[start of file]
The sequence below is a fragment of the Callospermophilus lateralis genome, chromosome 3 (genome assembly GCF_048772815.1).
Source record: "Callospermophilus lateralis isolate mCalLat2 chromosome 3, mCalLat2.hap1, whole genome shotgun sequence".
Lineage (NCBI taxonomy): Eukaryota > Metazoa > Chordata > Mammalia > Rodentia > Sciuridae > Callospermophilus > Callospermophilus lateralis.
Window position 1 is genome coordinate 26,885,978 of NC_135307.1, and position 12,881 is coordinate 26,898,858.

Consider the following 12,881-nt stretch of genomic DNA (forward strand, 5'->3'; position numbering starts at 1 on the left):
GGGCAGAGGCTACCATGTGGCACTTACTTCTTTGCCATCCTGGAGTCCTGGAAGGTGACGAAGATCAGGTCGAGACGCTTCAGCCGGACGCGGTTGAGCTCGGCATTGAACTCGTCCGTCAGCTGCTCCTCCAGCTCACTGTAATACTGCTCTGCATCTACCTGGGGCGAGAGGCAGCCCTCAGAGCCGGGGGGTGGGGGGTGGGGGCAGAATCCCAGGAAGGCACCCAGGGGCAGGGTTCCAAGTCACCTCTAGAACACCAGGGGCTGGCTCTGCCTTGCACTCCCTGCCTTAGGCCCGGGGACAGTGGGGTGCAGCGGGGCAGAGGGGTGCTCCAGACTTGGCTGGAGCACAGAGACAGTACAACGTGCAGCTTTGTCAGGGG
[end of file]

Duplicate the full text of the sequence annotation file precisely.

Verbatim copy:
The sequence below is a fragment of the Callospermophilus lateralis genome, chromosome 3 (genome assembly GCF_048772815.1).
Source record: "Callospermophilus lateralis isolate mCalLat2 chromosome 3, mCalLat2.hap1, whole genome shotgun sequence".
Lineage (NCBI taxonomy): Eukaryota > Metazoa > Chordata > Mammalia > Rodentia > Sciuridae > Callospermophilus > Callospermophilus lateralis.
Window position 1 is genome coordinate 26,885,978 of NC_135307.1, and position 12,881 is coordinate 26,898,858.

Consider the following 12,881-nt stretch of genomic DNA (forward strand, 5'->3'; position numbering starts at 1 on the left):
GGGCAGAGGCTACCATGTGGCACTTACTTCTTTGCCATCCTGGAGTCCTGGAAGGTGACGAAGATCAGGTCGAGACGCTTCAGCCGGACGCGGTTGAGCTCGGCATTGAACTCGTCCGTCAGCTGCTCCTCCAGCTCACTGTAATACTGCTCTGCATCTACCTGGGGCGAGAGGCAGCCCTCAGAGCCGGGGGGTGGGGGGTGGGGGCAGAATCCCAGGAAGGCACCCAGGGGCAGGGTTCCAAGTCACCTCTAGAACACCAGGGGCTGGCTCTGCCTTGCACTCCCTGCCTTAGGCCCGGGGACAGTGGGGTGCAGCGGGGCAGAGGGGTGCTCCAGACTTGGCTGGAGCACAGAGACAGTACAACGTGCAGCTTTGTCAGGGG